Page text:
Buying a home is no small accomplishment, especially in recent times. Over the decades, buyers’ circumstances and priorities change. Some trends slowly evolve while others hit hard and fast.
The most recent significant shift appeared in the form of a sudden, life-altering global pandemic. Its impact on homebuyers has been evident over the past two years and will undoubtedly continue to shape buyer trends and preferences for years to come.
Other trends have evolved more slowly and in tandem with underlying societal shifts. For four decades, NAR has been tracking and analyzing consumers’ behavior and attitudes in its annual Profile of Home Buyers and Sellers.
Deciding where to live is one important factor for buyers that has shifted since the pandemic. The quality of the neighborhood is still buyers’ top priority by a margin of 18%. Finding a home close to friends and family now comes in the second spot. Convenience to jobs has now moved to 3rd. Despite the escalation in home prices, affordability of homes is 4th overall. However, single buyers were more concerned about affordability than married couples.
Much has been said since the onset of the pandemic about buyers seeking bigger houses to help them manage the reality of spending more time at home. Longing for more space has grown in importance for buyers, collectively, since 2019. Over the past two years, this factor moved up one position and became buyers’ second-highest priority behind the sheer desire to be a homeowner. Interest in larger houses was noticeably higher among married couples and buyers with children compared to other buyers.
Traditionally, the majority of homebuyers were married couples. This is still true, although the share of married couples who are buying a home has steadily declined over the past four decades from 81% in 1985 to 60% last year. According to the U.S. Census Bureau data, this trend mirrors an overall decline in marriage rates.
If fewer buyers are married couples, who are taking their place? Among other heads of households, single women made substantial homeownership gains over 40 years, rising eight percentage points. They’ve also been the second-largest group of homeowners consistently.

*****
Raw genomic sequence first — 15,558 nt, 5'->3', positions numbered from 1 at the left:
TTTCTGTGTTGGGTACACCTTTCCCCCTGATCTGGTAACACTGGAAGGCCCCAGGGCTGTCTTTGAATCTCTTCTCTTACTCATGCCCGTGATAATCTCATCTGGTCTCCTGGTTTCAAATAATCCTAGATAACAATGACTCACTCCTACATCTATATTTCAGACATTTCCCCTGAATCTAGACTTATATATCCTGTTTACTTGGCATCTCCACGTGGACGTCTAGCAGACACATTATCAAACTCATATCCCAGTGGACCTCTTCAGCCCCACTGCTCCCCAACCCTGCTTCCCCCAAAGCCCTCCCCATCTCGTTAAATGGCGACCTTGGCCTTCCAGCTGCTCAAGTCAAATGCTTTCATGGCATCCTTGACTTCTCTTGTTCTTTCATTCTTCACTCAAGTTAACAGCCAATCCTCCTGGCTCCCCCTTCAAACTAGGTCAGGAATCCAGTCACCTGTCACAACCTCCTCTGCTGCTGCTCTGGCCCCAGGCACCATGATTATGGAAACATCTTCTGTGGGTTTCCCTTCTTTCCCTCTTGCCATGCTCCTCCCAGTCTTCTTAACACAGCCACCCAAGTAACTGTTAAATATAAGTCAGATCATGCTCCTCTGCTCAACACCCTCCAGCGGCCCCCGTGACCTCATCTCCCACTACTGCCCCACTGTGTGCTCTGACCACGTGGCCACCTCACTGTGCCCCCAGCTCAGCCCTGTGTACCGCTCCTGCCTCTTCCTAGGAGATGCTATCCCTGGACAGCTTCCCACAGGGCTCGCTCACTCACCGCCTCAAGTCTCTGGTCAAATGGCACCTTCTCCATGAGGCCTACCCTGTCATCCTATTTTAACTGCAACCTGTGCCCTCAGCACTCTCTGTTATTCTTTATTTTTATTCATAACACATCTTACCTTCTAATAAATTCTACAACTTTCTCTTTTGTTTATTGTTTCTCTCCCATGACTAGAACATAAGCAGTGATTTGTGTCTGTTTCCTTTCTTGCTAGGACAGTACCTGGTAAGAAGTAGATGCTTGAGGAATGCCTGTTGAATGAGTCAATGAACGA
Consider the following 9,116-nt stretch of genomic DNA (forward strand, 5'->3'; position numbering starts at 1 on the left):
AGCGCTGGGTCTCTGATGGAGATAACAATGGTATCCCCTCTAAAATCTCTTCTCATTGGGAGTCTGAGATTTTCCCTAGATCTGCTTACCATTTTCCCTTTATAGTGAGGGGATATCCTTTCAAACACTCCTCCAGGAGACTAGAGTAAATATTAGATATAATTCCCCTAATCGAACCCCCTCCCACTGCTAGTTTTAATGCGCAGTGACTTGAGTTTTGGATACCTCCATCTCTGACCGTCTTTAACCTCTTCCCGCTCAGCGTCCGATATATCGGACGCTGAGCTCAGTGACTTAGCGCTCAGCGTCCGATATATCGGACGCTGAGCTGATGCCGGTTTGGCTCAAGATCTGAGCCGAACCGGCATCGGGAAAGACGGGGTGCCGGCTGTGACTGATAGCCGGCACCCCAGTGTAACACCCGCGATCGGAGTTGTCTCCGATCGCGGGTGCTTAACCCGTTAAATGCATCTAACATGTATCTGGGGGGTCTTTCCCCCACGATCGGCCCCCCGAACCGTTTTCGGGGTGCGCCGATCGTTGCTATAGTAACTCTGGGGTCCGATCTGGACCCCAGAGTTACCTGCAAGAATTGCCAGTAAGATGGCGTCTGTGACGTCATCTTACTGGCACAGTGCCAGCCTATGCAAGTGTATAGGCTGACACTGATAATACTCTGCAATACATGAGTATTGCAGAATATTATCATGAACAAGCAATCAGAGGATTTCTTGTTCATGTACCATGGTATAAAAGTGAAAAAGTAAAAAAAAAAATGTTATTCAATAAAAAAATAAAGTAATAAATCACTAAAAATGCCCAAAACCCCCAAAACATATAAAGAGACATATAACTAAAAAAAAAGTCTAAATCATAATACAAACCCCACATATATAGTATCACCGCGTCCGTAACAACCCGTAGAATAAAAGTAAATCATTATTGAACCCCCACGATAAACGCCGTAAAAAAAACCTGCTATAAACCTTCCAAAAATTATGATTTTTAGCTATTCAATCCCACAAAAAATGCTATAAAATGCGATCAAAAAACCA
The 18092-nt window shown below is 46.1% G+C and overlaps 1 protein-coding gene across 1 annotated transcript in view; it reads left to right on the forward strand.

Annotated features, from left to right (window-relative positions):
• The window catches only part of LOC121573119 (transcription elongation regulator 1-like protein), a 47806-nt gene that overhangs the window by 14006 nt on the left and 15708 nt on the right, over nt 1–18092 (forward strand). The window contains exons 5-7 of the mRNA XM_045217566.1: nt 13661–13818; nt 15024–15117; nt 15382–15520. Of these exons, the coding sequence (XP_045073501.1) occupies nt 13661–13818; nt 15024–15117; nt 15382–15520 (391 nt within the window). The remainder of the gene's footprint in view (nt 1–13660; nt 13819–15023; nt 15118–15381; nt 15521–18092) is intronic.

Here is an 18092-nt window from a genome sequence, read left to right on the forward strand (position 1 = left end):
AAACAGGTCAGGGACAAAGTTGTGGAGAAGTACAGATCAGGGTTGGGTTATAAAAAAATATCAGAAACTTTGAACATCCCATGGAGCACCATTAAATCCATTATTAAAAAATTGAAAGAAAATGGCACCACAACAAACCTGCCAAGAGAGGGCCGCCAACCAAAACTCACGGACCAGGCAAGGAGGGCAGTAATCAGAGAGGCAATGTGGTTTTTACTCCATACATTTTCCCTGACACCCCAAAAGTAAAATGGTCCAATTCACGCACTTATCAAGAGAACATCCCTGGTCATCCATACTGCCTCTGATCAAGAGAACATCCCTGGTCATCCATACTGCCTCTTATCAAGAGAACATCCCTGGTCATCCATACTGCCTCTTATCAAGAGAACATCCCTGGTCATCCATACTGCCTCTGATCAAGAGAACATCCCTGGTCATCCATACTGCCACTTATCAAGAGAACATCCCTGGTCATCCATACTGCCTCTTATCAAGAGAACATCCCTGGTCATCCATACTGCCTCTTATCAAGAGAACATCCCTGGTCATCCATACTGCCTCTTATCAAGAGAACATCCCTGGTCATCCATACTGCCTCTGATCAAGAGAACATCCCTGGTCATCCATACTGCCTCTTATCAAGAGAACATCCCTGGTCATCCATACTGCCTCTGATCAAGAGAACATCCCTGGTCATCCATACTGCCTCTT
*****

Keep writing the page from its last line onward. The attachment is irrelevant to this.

Single males have been a steady but significantly smaller share of homebuyers, while unmarried couples have become a growing presence.
Compared to 1981, the median age of homebuyers in notably higher, rising from 31 to 45 years old. In addition, repeat buyers reached a record high of age 56 in 2021.
The rising age in repeat buyers likely reflects the general aging of the U.S. population and a trend to work longer before retirement. Low mortgage interest rates could also be allowing more buyers to feel comfortable purchasing a home later in life.
According to the CDC, U.S. births reached a new low in 2020, down 4% from 2019. This is the 6th consecutive year that the birth rate has declined and the lowest number of births since 1979. Additionally, a growing share of childless adults don’t plan to have children, according to a study by Pew Research released late in 2021. Forty-four percent of non-parents under age 50 said they are “not too likely” or “not at all likely” to have children compared to 37% of respondents in 2018. Declining birth rates can also be seen in NAR’s surveys of homebuyers. For example, in 2021, the share of buyers with children under the age of 18 dropped to 31% – the lowest level since 1981.
First-time home buyers are a key indicator of sustainable real estate markets. Historically, they represent 40% of primary residence homebuyers. However, numbers have remained below 40% since 2011. In 2021, first-time homebuyers had 34% of the share – their highest level since 2017. The ability to work remotely and move to more affordable areas helped some first-time buyers. Additionally, down payment assistance from family and living with family were also contributers.
Source: NAR Profile of Buyers and Sellers – https://cdn.nar.realtor/sites/default/files/documents/2021-highlights-from-the-profile-of-home-buyers-and-sellers-11-11-2021.pdf